- m
As will be described below, the DUDE applies clean symbol count estimation on a per-context basis to obtain estimated counts of clean symbols occurring in particular noisy symbol contexts. The actual denoising of a noisy symbol is then determined from the noisy symbol's value, the resulting estimated context-dependent clean symbol counts, and a loss or distortion measure, in a manner described below. As discussed above, the DUDE considers each symbol in a noisy signal within a context. The context may be, in a linear signal, such as that used for the example of In order to consider occurrences of symbols within contexts in the 1-dimensional-signal case, the DUDE needs to consider a number of symbols adjacent to each, considered symbol. As shown in DUDE employs either a full or a partial set of column vectors for all detected contexts of a fixed length 2k in the noisy signal in order to denoise the noisy signal. Note that an initial set of symbols at the beginning and end of the noisy signal of length k are not counted in any column vector m(s The DUDE models the non-uniform distortion effects of particular symbol transitions induced by noise with a matrix Λ. -
- a
_{a }is a symbol in the alphabet A. The column vector q(s_{noisy},s_{clean},b,c) includes n elements with indices a_{a }from a_{1} to a_{n}, where n is the size of the symbol alphabet A. Note that the column vector q(s_{noisy},s_{clean},b,c) is, in general, not obtainable, because the clean signal, upon which the definition depends, is unavailable. Multiplication of the transpose of the column vector q(s_{noisy},s_{clean},b,c), q^{T}(s_{noisy},s_{clean},b,c), by the column vector λ_{a}_{ x }□π_{a}_{ a }produces the sum of the expected distortions in the column vector times the occurrence counts in the row vector that together provide a total expected distortion for replacing a_{a} in the metasymbol ba_{a}c in s_{noisy }by a_{x}. For example, the first term in the sum is produced by multiplication of the first elements in the row vector by the first element in the column vector, resulting in the first term in the sum being equal to q^{T}(s_{noisy},s_{clean},b,c)[a_{1}](P_{a}_{ 1 → }_{a}_{ a }d_{a}_{ 1 → }_{a}_{ x }) or, in other words, a contribution to the total distortion expected for replacing a_{a} by a_{x} in all occurrences of ba_{a}c in s_{noisy }when the corresponding symbol in s_{clean }is a_{1}. The full sum gives the full expected distortion:
- a
As discussed above, DUDE does not have the advantage of knowing the particular clean signal, transmitted through the noise-introducing channel that produced the received noisy signal. Therefore, DUDE estimates the occurrence counts, q The resulting expression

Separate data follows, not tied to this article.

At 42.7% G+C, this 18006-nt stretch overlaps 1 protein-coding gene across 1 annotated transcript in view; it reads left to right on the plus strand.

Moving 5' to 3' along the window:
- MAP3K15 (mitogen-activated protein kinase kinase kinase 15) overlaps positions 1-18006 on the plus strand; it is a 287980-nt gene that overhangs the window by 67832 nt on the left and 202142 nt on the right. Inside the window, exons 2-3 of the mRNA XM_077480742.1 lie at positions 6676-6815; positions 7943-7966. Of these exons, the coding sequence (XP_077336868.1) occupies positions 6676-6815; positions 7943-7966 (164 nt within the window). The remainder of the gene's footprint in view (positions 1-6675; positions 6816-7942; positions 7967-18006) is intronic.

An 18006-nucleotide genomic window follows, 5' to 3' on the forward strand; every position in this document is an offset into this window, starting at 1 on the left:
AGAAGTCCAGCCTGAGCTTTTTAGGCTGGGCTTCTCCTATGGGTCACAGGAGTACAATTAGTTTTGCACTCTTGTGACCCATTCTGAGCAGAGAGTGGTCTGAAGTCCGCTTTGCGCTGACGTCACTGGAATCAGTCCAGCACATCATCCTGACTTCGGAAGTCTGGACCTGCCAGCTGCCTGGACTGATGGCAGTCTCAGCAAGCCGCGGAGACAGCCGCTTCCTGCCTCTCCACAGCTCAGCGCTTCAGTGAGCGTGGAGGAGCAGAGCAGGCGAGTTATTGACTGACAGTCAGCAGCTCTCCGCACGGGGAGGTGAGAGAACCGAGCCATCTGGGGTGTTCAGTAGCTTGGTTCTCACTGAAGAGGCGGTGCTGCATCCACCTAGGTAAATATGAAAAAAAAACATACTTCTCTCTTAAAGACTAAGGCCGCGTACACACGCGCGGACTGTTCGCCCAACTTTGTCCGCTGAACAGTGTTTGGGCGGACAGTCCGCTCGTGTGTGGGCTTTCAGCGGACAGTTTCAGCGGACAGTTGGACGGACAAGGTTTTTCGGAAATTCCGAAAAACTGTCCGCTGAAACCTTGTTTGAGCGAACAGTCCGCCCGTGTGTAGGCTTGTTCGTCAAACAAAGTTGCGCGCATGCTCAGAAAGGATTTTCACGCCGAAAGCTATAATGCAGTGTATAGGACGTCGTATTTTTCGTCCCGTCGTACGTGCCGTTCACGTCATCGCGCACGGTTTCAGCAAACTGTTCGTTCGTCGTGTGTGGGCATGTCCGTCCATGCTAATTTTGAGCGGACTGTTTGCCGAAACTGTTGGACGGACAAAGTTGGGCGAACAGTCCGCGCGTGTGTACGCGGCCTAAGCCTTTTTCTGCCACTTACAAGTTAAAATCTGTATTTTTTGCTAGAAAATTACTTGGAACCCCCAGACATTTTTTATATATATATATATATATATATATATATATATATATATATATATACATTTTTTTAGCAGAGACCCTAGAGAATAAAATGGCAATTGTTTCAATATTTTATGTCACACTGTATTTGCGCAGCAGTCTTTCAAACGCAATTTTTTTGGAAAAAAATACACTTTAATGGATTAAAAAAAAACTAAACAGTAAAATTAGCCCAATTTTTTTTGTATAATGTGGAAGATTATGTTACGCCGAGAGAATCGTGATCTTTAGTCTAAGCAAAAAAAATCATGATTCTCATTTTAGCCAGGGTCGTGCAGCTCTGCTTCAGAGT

The examples employed in the above discussion of DUDE are primarily 1-dimensional signals. However, as also discussed above, 2-dimensional and multi-dimensional signals may also be denoised by DUDE. In the 2-and-multi-dimensional cases, rather than considering symbols within a linear context, symbols may be considered within a contextual neighborhood. The pixels adjacent to a currently considered pixel in a 2-dimensional image may together comprise the contextual neighborhood for the currently considered symbol, or, equivalently, the values of a currently considered pixel and adjacent pixels may together comprise a 2-dimensional metasymbol. In a more general treatment, the expression m Lossless and Lossy Compression As mentioned above, lossless compression involves compressing data or a signal stream in a way that allows the original data or signal stream to be exactly restored, without distortion, upon decompression. One popular lossless data compression technique is known as the Lempel-Ziv compression technique. The Lempel-Ziv technique is most usually described using a simple example. Implementations of the Lempel-Ziv technique normally construct a codebook, as shown in Compression Methods Using a Denoiser Embodiments of the present invention provide compression of data by applying a discrete denoiser, or other type of denoiser, to initially process the data, and then using either a lossless compression technique, such as the Lempel-Ziv technique, or a lossy compression technique to compress the output of the denoiser to produce the final compressed data. Decompression is carried out using the decompression technique corresponding to the compression technique to recover the output from the denoiser. The overall compression technique is generally lossy, since information is lost when the original data is processed by the denoiser, or denoised. In one embodiment, the combination of using the DUDE and the Lempel-Ziv technique represents the combination of two universally applicable techniques to carry out lossy compression, without the need for particular knowledge of the data to be compressed. As discussed above, effective lossy compression needs careful analysis of the data to be compressed in order to avoid introducing readily perceptible discontinuities and noise. The lossy compression techniques of the present invention, by contrast, can be carried out on a data signal without such analysis, because the DUDE tends generally to filter high-entropy noise. In alternative embodiments of the present invention, any of a number of different compression techniques may be employed in a second step of a general two-step process, in which the first step involved denoising. The compression method chosen for the second step depends on the nature of the data to be compressed, various computational and economic efficiencies related to the compression problem, and other considerations. For example, the JPEG-LS compression method is one of many compression techniques suited for compression of images. In more elaborate embodiments, it may be desirable to tune the denoising step iteratively prior to the compression step, in order to produce the most desirable denoised data. The tuning of the denoising parameters, in step Although the present invention has been described in terms of a particular embodiment, it is not intended that the invention be limited to this embodiment. Modifications within the spirit of the invention will be apparent to those skilled in the art. For example, although a discrete denoiser, such as the denoiser described in a previous subsection, is preferred, any of many different types of denoisers may be used in the lossy compression schemes that represent embodiments of the present invention. Similarly, many different compression techniques may be used to compress the denoised signal. As discussed above, any of an almost limitless number of methods for tuning the denoiser parameters may be used in internal feedback controls within the lossy compression technique in order to produce optimal compression levels for specified maximum levels of distortion. The lossy compression technique may be implemented as a software program, as a higher level script program that calls various existing denoiser and lossy compression modules, or may be even implemented in hardware or a combination of hardware and software within communications and data storage devices. The foregoing description, for purposes of explanation, used specific nomenclature to provide a thorough understanding of the invention. However, it will be apparent to one skilled in the art that the specific details are not required in order to practice the invention. The foregoing descriptions of specific embodiments of the present invention are presented for purpose of illustration and description. They are not intended to be exhaustive or to limit the invention to the precise forms disclosed. Obviously many modifications and variations are possible in view of the above teachings. The embodiments are shown and described in order to best explain the principles of the invention and its practical applications, to thereby enable others skilled in the art to best utilize the invention and various embodiments with various modifications as are suited to the particular use contemplated. It is intended that the scope of the invention be defined by the following claims and their equivalents: Patent Citations